Reputation is arguably a more serious consequence than anything financial for the legal sector, as one serious cyber-attack can be associated with a firm forever, costing current clients and numerous new business opportunities. It is therefore crucial that legal practices start taking the necessary steps toward improving and implementing cyber security measures to properly protect client and business data.
Those in the legal sector yet to examine their security levels and act are risking the serious repercussions that come with cyber-attacks. With phishing attacks the most prolific, it is important for legal firms to properly educate employees on the signs of a phishing attempt and how to respond. It can also be useful to introduce policies and processes centred around ensuring monetary transfers are secure, especially if requested via email.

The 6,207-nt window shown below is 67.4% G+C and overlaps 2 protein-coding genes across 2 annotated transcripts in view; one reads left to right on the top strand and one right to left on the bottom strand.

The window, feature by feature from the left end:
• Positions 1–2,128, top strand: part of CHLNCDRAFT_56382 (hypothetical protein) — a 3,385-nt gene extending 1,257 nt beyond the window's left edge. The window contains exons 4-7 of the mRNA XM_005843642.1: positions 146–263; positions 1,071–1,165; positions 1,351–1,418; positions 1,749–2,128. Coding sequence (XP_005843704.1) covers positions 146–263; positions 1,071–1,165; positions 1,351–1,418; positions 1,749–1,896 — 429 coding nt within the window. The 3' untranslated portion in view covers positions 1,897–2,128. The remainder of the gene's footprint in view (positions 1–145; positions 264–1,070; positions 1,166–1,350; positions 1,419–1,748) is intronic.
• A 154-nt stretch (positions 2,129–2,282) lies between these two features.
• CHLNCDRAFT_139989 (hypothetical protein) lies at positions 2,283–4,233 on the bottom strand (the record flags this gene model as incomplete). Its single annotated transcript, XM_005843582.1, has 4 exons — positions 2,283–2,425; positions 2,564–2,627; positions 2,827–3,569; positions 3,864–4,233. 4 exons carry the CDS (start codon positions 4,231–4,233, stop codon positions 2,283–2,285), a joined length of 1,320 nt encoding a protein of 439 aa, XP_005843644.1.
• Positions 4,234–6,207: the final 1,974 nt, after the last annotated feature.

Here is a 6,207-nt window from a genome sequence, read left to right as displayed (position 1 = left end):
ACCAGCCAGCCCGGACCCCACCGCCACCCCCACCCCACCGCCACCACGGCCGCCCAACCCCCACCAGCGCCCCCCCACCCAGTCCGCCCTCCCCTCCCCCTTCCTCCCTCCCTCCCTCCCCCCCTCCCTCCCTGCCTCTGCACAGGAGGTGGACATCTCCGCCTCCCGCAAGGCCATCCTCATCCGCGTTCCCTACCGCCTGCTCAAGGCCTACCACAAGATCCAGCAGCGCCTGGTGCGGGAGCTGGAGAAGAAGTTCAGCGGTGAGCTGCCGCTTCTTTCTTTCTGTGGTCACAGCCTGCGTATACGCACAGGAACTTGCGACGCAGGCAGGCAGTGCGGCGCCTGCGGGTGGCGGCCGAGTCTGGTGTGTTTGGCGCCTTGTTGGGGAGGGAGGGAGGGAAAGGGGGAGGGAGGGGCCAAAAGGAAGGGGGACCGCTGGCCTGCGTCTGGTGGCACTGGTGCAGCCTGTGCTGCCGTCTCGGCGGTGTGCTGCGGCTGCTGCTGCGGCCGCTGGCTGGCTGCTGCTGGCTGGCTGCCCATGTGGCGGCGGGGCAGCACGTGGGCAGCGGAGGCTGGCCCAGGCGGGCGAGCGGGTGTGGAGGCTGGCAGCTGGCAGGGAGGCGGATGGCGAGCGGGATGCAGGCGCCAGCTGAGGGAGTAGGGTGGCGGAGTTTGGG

To avoid insider risks, legal practices must keep data highly protected and inaccessible to unauthorised personnel within the company. A general rule of thumb for employees is that they should only ever be able to access the data and systems needed to perform their job role; anything else is a security risk and should be avoided. User monitoring can also be helpful for law firms so anomalous or suspicious activity can be detected and investigated in case it is an attempted breach of data. Many cybersecurity solutions on the market offer this kind of threat detection AI in conjunction with a team of specialised cyber security analysts to verify the legitimacy of threats.